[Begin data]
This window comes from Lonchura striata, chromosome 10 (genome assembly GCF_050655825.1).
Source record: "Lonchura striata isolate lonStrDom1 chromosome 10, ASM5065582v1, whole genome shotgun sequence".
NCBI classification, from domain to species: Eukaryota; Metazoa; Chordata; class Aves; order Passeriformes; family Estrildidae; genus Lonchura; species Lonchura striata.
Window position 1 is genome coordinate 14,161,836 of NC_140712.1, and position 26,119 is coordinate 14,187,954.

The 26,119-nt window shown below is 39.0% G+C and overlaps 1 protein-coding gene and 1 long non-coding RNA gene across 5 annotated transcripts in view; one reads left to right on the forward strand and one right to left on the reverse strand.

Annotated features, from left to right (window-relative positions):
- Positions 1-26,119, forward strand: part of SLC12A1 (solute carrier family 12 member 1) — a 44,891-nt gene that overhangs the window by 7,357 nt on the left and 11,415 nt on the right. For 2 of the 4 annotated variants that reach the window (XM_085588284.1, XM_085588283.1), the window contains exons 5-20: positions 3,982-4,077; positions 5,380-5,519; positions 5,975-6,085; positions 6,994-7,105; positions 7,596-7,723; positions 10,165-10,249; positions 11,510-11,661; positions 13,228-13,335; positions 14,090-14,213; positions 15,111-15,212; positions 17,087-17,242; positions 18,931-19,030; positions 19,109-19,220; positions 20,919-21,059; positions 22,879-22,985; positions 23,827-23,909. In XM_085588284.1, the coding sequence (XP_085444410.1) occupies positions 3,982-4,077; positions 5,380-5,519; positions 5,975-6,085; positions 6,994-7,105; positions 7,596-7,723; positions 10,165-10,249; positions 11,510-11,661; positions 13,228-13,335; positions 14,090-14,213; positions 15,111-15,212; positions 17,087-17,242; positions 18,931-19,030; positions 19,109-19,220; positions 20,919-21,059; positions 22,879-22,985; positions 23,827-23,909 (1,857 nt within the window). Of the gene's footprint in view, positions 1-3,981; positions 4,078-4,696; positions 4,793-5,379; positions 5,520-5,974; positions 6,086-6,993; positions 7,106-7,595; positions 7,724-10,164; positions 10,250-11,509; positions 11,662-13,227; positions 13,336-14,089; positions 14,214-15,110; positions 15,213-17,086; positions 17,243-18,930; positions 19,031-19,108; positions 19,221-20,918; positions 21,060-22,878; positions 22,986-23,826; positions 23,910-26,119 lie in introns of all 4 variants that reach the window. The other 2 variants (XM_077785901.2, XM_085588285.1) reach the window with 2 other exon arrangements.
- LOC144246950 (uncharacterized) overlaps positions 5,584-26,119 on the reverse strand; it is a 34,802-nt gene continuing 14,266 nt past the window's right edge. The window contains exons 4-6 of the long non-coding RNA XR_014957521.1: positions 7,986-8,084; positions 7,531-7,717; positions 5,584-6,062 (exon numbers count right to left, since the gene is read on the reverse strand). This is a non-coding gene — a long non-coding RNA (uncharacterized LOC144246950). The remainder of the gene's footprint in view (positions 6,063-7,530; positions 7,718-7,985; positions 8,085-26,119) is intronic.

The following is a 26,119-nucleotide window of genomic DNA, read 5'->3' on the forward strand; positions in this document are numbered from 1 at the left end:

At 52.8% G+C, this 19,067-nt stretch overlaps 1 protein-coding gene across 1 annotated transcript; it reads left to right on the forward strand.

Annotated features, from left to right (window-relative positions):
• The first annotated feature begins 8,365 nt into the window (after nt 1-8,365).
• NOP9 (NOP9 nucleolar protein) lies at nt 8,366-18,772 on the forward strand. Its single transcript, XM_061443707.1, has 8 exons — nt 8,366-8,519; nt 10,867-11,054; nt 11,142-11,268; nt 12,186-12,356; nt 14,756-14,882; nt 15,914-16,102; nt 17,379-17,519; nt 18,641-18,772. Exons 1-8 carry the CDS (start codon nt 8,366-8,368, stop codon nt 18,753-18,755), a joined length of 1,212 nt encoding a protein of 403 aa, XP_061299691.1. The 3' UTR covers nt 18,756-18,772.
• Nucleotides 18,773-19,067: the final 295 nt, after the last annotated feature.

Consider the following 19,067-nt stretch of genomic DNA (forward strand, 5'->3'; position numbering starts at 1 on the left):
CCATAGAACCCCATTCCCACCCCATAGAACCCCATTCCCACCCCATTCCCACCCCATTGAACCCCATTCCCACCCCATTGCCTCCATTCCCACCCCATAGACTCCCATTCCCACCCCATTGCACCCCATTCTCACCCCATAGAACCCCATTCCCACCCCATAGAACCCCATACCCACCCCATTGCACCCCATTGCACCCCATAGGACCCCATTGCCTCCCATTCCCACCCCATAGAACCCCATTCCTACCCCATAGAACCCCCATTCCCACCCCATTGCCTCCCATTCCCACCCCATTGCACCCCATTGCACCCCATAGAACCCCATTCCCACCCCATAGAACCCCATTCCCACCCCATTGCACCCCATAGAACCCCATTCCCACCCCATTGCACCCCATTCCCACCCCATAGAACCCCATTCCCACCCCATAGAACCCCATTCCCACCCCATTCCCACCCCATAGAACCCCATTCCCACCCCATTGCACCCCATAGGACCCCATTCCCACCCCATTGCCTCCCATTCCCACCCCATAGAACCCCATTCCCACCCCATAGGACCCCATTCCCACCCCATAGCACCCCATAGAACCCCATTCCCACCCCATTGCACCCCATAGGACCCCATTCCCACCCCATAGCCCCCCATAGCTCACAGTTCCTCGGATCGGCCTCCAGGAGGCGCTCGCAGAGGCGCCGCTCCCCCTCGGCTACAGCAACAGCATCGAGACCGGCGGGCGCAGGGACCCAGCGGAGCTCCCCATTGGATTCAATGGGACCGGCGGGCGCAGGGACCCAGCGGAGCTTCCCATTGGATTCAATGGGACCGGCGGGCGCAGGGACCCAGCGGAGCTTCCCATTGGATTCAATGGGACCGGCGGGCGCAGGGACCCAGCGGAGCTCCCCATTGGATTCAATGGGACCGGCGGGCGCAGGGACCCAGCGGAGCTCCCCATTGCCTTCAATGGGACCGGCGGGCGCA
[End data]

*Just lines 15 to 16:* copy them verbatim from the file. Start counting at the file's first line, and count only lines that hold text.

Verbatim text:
Consider the following 19,067-nt stretch of genomic DNA (forward strand, 5'->3'; position numbering starts at 1 on the left):
CCATAGAACCCCATTCCCACCCCATAGAACCCCATTCCCACCCCATTCCCACCCCATTGAACCCCATTCCCACCCCATTGCCTCCATTCCCACCCCATAGACTCCCATTCCCACCCCATTGCACCCCATTCTCACCCCATAGAACCCCATTCCCACCCCATAGAACCCCATACCCACCCCATTGCACCCCATTGCACCCCATAGGACCCCATTGCCTCCCATTCCCACCCCATAGAACCCCATTCCTACCCCATAGAACCCCCATTCCCACCCCATTGCCTCCCATTCCCACCCCATTGCACCCCATTGCACCCCATAGAACCCCATTCCCACCCCATAGAACCCCATTCCCACCCCATTGCACCCCATAGAACCCCATTCCCACCCCATTGCACCCCATTCCCACCCCATAGAACCCCATTCCCACCCCATAGAACCCCATTCCCACCCCATTCCCACCCCATAGAACCCCATTCCCACCCCATTGCACCCCATAGGACCCCATTCCCACCCCATTGCCTCCCATTCCCACCCCATAGAACCCCATTCCCACCCCATAGGACCCCATTCCCACCCCATAGCACCCCATAGAACCCCATTCCCACCCCATTGCACCCCATAGGACCCCATTCCCACCCCATAGCCCCCCATAGCTCACAGTTCCTCGGATCGGCCTCCAGGAGGCGCTCGCAGAGGCGCCGCTCCCCCTCGGCTACAGCAACAGCATCGAGACCGGCGGGCGCAGGGACCCAGCGGAGCTCCCCATTGGATTCAATGGGACCGGCGGGCGCAGGGACCCAGCGGAGCTTCCCATTGGATTCAATGGGACCGGCGGGCGCAGGGACCCAGCGGAGCTTCCCATTGGATTCAATGGGACCGGCGGGCGCAGGGACCCAGCGGAGCTCCCCATTGGATTCAATGGGACCGGCGGGCGCAGGGACCCAGCGGAGCTCCCCATTGCCTTCAATGGGACCGGCGGGCGCA